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10 Common Mistakes that Will Kill Your Self-Managed SEM Campaign

10-mistakesWe come across a fair number of AdWords accounts that have been self-managed in an attempt to cut costs or due to the belief that managing an SEM program is “easy”.

If you’re managing your own SEM campaign, make sure you’re not committing one of these critical, yet common mistakes:

1. Poor campaign structure without themed ad groups. This is the biggest and most common mistake that we run into.  Structuring your campaign properly will provide maximum flexibility and control and allow you to understand what’s working and what’s not.  Proper structuring does take some time at the beginning but it’s time well spent.

2. Google Analytics is not linked to the AdWords Account. Analytics and AdWords are designed to work together.  If they are not linked properly, you lose out on the opportunity to gather additional insights and ultimately improve performance.

3. Not tracking conversions.  Focusing on click-through rate (CTR) or cost per click (CPC) is easy but it doesn’t tell the whole story.  Failing to track user behaviour after they arrive at your site means that you never really know if the traffic you’re paying for is worth it.  A conversion doesn’t have to be a sale, it can be submissions of the “Contact Us” form, a subscription to the newsletter, requests for a quote, maybe even views of the location page.

4. Improper match type. In AdWords, the default match type is broad, which means that your ad can be triggered by any close variation of any of the keywords you’re bidding on.  Broad match type almost always leads to large amounts of irrelevant traffic, and spend.

5. Not making use of negative keywords. Negative keywords are ones where you DON’T want your ad to show up.  Adding negatives ensures that spend is allocated only to the most relevant traffic. 

6. Keyword Duplicates. Keyword research is a bit of an art and it starts from selecting the right set of words, choosing the keyword matching type and breaking down your campaign into themed ad groups. If the same keyword phrase ends up in multiple ad groups, AdWords will choose which ad group the phrase belongs to.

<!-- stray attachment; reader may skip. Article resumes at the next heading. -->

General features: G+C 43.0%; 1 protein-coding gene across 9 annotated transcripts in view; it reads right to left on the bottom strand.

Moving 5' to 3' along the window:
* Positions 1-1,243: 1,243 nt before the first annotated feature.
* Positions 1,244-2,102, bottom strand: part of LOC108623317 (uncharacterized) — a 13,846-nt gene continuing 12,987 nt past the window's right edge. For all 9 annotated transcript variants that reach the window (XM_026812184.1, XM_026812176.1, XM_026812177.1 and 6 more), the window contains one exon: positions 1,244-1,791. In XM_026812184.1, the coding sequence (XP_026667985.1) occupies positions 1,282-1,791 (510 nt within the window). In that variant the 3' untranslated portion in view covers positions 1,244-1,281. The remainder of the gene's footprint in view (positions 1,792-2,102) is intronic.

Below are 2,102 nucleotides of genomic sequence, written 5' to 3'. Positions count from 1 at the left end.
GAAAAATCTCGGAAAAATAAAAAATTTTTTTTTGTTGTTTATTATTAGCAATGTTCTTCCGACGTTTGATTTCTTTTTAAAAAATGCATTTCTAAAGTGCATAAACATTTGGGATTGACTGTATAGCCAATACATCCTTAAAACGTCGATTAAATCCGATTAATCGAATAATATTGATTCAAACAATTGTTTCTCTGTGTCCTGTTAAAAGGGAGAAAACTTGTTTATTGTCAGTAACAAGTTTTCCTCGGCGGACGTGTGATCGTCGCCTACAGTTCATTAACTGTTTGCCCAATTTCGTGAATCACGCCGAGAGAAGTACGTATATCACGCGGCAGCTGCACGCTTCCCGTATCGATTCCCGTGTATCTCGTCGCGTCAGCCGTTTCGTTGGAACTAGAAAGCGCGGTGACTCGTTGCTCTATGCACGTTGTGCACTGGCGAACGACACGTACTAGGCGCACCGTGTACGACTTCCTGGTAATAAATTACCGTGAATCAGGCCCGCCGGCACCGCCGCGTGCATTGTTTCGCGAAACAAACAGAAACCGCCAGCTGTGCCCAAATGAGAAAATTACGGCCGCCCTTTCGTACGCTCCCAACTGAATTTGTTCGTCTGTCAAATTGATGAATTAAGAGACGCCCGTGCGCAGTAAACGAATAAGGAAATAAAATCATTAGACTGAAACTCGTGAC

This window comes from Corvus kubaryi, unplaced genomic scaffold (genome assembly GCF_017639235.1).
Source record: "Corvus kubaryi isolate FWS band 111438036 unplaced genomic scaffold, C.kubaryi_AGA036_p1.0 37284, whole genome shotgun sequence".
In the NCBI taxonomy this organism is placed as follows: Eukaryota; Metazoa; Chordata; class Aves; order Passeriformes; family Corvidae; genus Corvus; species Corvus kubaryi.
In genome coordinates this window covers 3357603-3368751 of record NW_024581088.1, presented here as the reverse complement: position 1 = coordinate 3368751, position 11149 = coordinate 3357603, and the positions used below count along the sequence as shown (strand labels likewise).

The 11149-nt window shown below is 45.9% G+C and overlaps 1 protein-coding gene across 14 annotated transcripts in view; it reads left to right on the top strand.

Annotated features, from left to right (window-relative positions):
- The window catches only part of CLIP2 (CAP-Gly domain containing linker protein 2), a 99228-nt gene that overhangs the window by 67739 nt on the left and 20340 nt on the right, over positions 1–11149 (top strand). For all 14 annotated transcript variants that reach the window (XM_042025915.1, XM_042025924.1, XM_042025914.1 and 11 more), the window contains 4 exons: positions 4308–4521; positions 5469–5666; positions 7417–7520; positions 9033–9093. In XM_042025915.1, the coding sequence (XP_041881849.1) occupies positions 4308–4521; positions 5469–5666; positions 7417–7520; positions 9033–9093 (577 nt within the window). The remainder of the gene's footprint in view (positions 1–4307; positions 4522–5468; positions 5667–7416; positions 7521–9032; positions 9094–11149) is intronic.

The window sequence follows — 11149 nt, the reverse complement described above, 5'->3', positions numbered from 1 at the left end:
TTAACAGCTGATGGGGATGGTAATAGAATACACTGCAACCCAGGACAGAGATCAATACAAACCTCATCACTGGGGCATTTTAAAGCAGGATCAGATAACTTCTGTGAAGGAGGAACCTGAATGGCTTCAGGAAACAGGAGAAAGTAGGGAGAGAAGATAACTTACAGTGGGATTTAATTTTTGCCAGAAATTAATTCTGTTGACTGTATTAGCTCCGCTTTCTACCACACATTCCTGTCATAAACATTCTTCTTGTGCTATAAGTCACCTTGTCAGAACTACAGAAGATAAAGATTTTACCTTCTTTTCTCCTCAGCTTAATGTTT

7. Not following AdWords policies.  Every AdWords campaign needs to adhere to Google’s policies in order to get approved.  If you’re not following the rules, you risk wasting a lot of time and opportunity.

8. Failing to test. The beauty of online marketing is in it’s ability to constantly test, refine, and improve.  If you’re not testing, you’re missing out on the opportunity to drastically improve results.  At an absolute minimum you should be running two different ads against each other.  Keep in mind, you can only test one variable at a time otherwise you won’t know what change was responsible for the increase in performance.

9. Search and Display running together. The Search and Display networks operate very differently in Google AdWords. With Search, people have an immediate need that they are looking to satisfy.  Display is interruption marketing, your ads are served contextually, but people may not actually have an immediate need.  Unfortunately, there is no a feasible way to optimize a campaign when both networks are running together.

10. Lack of strategy.  Your AdWords campaign is just one part of your online marketing presence.  It’s easy to throw money at SEM because AdWords will spend it, but the best campaigns are designed carefully with alignment to the overall objectives of the organization in mind.

Self-managed campaigns might seem like a great way to save money but the reality is that the industry is changing so quickly that an SEM professional can reduce irrelevant spend and increase conversion rates.  If you’ve been managing your SEM program but are curious on how we can help, then get in touch or leave us a note in the comments!